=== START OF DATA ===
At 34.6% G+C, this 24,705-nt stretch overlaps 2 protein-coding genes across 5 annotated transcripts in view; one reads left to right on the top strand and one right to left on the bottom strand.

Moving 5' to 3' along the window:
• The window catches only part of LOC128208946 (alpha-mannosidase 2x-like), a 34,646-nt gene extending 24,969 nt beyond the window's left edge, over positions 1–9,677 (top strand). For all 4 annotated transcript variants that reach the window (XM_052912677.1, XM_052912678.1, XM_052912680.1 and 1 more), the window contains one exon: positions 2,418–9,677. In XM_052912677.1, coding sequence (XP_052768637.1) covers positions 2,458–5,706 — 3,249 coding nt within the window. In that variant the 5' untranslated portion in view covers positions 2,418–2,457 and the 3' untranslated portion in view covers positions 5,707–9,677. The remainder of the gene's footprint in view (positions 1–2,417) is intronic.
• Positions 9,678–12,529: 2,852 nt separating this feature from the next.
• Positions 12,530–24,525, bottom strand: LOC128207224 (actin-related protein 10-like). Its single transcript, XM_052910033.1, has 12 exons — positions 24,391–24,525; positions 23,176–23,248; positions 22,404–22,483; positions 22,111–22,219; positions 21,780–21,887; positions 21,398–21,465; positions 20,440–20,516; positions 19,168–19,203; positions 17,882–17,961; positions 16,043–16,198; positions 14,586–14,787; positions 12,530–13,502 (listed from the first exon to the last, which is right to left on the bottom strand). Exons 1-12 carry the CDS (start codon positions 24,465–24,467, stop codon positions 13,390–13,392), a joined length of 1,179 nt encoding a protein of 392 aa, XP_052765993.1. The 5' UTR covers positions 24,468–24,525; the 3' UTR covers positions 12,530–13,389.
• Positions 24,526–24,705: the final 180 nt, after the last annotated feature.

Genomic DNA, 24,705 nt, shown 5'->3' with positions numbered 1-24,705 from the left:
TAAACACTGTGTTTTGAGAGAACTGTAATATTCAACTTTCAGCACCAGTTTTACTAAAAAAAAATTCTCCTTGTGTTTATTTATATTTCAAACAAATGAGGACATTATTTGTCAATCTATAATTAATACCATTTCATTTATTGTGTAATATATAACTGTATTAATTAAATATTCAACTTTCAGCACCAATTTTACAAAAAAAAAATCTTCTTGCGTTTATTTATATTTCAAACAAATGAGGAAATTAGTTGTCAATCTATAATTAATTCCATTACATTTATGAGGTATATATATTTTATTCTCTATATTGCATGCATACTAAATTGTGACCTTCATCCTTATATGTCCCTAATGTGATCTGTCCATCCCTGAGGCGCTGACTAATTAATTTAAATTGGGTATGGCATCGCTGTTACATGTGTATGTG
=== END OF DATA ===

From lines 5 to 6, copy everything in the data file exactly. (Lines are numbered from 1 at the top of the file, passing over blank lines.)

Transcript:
• Positions 12,530–24,525, bottom strand: LOC128207224 (actin-related protein 10-like). Its single transcript, XM_052910033.1, has 12 exons — positions 24,391–24,525; positions 23,176–23,248; positions 22,404–22,483; positions 22,111–22,219; positions 21,780–21,887; positions 21,398–21,465; positions 20,440–20,516; positions 19,168–19,203; positions 17,882–17,961; positions 16,043–16,198; positions 14,586–14,787; positions 12,530–13,502 (listed from the first exon to the last, which is right to left on the bottom strand). Exons 1-12 carry the CDS (start codon positions 24,465–24,467, stop codon positions 13,390–13,392), a joined length of 1,179 nt encoding a protein of 392 aa, XP_052765993.1. The 5' UTR covers positions 24,468–24,525; the 3' UTR covers positions 12,530–13,389.
• Positions 24,526–24,705: the final 180 nt, after the last annotated feature.